Craving for Existence and Non-Existence

by | Nov 8, 2023 | Buddhism for All

In an earlier post, the Buddha identified three specific types of craving:

  1. Craving for sensual pleasure.
  2. Craving for existence.
  3. Craving for non-existence.

In the most recent post, we talked about (1). In this post, we will go into detail regarding (2) and (3), the craving for existence and for non-existence.

On the day-to-day level

Craving for existence and craving for non-existence can be easily understood on a day-to-day level.  Craving for existence means a desperate wanting to stay alive.  It shows up commonly as the fear of death.  Craving for non-existence is the opposite, which shows up as suicidal intentions, when life is so unpleasant to you want to die.  Both cravings cause suffering.  In a very sad way, these two are not mutually exclusive.  I know that because when I was suicidal, I suffered from both simultaneously, all the time.

On the level of meditative experience

These two cravings show up on another level: in meditative experience.  What most people are not aware of is the mind constantly re-constructs a subjective sense of selfness in reaction to sense stimuli and to thoughts.  When the mind is sufficiently calm in meditation, there are times and circumstances where the mind is so calm it does not construct that subjective sense of selfness, so the sense of selfness fades away.  For less experienced meditators, the common reaction to this experience is fear and sometimes panic.  The mind clings on to the existence of this sense of selfness, and so when it seems to be disappearing, the mind is alarmed.  This is craving for existence in action.  There are, however, more experienced meditators with the opposite problem.  These meditators become accustomed to the fading away of the subjective sense of selfness, they find that when it happens, the mind experiences serenity and joy.  And then when the sense of selfness reappears, it is as if somebody disengaged the mute button on a radio and it suddenly went from silent to full volume, it feels loud and jarring.  They get annoyed and wish the sense of selfness to disappear again.  That is the craving for non-existence at this level.

On the cosmological level

Yet another level where these two cravings show up relates to the Buddhist worldview.  In talking about the Buddhist worldview, we start venturing into the mystical side of Buddhism.  Earlier, I mentioned that Buddhism is not free from having a mystical side, and if you want a full, in-depth understanding of Buddhism, you cannot avoid learning about this mystical side.  However, I also mentioned that one of many genius moves by the Buddha is that the practices he formulated are so secular and universal they are effective whether or not you buy into the mystical side of things.  In any case, I hope your exploration into this side of Buddhism will be as much fun for you as it was for me.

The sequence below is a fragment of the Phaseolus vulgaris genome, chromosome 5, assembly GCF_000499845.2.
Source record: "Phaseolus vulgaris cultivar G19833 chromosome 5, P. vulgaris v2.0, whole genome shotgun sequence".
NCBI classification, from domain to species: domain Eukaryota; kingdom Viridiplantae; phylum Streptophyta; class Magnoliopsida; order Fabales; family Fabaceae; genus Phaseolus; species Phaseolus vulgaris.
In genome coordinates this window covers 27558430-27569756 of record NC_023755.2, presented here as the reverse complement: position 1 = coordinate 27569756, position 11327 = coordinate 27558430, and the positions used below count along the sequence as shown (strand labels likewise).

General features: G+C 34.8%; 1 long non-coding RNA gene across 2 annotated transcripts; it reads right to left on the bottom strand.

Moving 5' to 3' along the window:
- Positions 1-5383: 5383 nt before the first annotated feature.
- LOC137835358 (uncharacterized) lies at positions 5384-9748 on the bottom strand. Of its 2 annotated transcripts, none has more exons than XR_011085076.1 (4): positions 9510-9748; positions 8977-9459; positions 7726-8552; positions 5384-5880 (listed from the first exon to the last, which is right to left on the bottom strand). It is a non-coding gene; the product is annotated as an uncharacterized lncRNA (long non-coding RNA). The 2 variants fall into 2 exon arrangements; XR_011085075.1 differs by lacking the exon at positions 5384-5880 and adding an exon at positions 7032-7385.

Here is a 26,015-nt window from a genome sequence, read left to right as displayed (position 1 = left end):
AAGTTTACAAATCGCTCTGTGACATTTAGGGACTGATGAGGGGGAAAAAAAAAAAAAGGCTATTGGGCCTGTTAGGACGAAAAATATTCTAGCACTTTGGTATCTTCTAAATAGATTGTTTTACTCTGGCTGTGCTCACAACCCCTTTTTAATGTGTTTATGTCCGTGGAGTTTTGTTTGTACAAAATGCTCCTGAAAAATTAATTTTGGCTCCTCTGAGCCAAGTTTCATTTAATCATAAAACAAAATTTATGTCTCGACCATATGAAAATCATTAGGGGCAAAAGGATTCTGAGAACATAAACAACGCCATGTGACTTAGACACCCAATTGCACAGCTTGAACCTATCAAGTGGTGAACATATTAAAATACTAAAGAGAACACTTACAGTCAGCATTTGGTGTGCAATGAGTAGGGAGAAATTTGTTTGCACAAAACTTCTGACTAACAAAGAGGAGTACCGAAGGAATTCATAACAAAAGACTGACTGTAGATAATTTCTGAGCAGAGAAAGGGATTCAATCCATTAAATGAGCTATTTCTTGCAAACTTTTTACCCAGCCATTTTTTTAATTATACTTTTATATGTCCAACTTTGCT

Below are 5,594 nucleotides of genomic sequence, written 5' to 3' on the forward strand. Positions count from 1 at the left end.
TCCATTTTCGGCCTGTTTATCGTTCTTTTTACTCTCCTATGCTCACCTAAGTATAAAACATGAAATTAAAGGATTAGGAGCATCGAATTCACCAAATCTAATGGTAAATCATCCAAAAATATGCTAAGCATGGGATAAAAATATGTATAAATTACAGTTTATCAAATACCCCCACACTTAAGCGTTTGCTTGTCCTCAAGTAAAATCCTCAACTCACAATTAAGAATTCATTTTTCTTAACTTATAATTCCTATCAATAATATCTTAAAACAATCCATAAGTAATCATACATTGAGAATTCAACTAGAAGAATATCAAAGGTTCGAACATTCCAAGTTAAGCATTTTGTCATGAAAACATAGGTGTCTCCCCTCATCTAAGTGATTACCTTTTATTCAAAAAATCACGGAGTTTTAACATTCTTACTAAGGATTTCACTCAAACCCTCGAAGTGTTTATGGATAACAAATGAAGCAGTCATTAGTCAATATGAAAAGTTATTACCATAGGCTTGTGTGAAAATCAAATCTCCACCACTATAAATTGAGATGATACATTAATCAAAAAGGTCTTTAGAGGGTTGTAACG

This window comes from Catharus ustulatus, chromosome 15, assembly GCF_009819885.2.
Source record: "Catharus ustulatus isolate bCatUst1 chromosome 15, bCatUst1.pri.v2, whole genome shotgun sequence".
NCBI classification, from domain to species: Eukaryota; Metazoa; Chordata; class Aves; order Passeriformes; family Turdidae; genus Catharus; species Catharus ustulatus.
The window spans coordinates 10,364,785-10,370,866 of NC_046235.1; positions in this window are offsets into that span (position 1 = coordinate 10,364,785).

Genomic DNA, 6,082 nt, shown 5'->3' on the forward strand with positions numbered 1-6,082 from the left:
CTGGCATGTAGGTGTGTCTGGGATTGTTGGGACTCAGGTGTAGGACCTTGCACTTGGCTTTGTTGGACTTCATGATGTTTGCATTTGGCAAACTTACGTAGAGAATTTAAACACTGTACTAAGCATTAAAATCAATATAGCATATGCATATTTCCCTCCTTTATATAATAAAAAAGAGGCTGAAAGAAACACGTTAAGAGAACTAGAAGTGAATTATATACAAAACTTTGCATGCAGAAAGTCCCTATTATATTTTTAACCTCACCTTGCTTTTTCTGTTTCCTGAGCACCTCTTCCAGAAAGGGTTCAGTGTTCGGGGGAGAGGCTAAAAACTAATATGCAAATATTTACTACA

First, it turns out that, yes, there is a concept of heaven and hell in Buddhism.  Actually, Buddhism is probably “greedier” than your average religion because in the Buddhist cosmology, there is not just one heaven, but 26 realms of heaven, each more refined than the previous one.[1]  Thankfully, there is only one hell realm,[2] but I imagine it must be very crowded, because hey, it is hell. 

The most important feature of Buddhist cosmology, in contrast to that from other religions, is the universality of impermanence.  In Buddhism, all lifespans are finite, including those of the gods.  On earth, all humans have finite lifespans.  Some people are good, they create good karma for themselves (karma is a topic we will explore in some detail later), and after they die, they get reborn in the heavens as gods.  Others are reborn either as animals, hell-beings, ghosts, or are recycled back to earth again as human beings.  Whatever they are reborn as, they will have finite lifespans.  Even those who are reborn as gods in the heavens have finite lifespans; some thousands or millions of years after birth, they die just like everyone else, and they get reborn based on their karma just like everyone else.  It reminds me of a Buddhist joke: all gods are immortal, until they die.

In fact, even the realms themselves are impermanent.  In Buddhism, there is the concept of the “world cycle”, which is the time it takes for a universe to come into being, to expand, and then to contract and disappear.[3]  So even universes have life cycles and the human universe and all those heavenly realms are in different stages of that life cycle.  Hence, it is not just the gods, but even heavens and universes are impermanent.